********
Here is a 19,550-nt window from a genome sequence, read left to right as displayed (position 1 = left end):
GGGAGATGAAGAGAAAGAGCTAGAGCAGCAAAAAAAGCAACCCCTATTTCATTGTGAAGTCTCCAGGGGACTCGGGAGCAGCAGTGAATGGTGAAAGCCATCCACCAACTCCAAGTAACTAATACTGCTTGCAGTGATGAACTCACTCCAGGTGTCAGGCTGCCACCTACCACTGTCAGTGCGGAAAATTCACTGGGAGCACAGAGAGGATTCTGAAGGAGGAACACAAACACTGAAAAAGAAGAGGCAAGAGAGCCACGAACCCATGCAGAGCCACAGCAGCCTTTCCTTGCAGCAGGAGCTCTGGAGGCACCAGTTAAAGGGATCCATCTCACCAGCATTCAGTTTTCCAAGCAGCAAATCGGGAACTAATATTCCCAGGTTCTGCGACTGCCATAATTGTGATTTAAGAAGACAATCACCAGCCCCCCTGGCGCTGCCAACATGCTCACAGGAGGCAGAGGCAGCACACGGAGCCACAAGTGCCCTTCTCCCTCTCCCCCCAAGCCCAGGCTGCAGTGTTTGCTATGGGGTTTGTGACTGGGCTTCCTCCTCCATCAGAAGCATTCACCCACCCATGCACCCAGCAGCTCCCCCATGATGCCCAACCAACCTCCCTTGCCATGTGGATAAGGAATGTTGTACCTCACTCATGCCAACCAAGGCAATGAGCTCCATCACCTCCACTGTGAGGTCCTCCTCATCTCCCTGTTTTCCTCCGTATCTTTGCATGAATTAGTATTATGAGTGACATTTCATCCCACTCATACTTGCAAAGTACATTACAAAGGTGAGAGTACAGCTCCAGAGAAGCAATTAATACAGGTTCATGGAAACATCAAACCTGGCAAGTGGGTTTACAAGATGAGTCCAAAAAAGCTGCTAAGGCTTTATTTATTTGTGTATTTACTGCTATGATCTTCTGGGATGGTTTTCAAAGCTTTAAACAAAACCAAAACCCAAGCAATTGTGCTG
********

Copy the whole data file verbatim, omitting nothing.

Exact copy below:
Here is a 19,550-nt window from a genome sequence, read left to right as displayed (position 1 = left end):
GGGAGATGAAGAGAAAGAGCTAGAGCAGCAAAAAAAGCAACCCCTATTTCATTGTGAAGTCTCCAGGGGACTCGGGAGCAGCAGTGAATGGTGAAAGCCATCCACCAACTCCAAGTAACTAATACTGCTTGCAGTGATGAACTCACTCCAGGTGTCAGGCTGCCACCTACCACTGTCAGTGCGGAAAATTCACTGGGAGCACAGAGAGGATTCTGAAGGAGGAACACAAACACTGAAAAAGAAGAGGCAAGAGAGCCACGAACCCATGCAGAGCCACAGCAGCCTTTCCTTGCAGCAGGAGCTCTGGAGGCACCAGTTAAAGGGATCCATCTCACCAGCATTCAGTTTTCCAAGCAGCAAATCGGGAACTAATATTCCCAGGTTCTGCGACTGCCATAATTGTGATTTAAGAAGACAATCACCAGCCCCCCTGGCGCTGCCAACATGCTCACAGGAGGCAGAGGCAGCACACGGAGCCACAAGTGCCCTTCTCCCTCTCCCCCCAAGCCCAGGCTGCAGTGTTTGCTATGGGGTTTGTGACTGGGCTTCCTCCTCCATCAGAAGCATTCACCCACCCATGCACCCAGCAGCTCCCCCATGATGCCCAACCAACCTCCCTTGCCATGTGGATAAGGAATGTTGTACCTCACTCATGCCAACCAAGGCAATGAGCTCCATCACCTCCACTGTGAGGTCCTCCTCATCTCCCTGTTTTCCTCCGTATCTTTGCATGAATTAGTATTATGAGTGACATTTCATCCCACTCATACTTGCAAAGTACATTACAAAGGTGAGAGTACAGCTCCAGAGAAGCAATTAATACAGGTTCATGGAAACATCAAACCTGGCAAGTGGGTTTACAAGATGAGTCCAAAAAAGCTGCTAAGGCTTTATTTATTTGTGTATTTACTGCTATGATCTTCTGGGATGGTTTTCAAAGCTTTAAACAAAACCAAAACCCAAGCAATTGTGCTG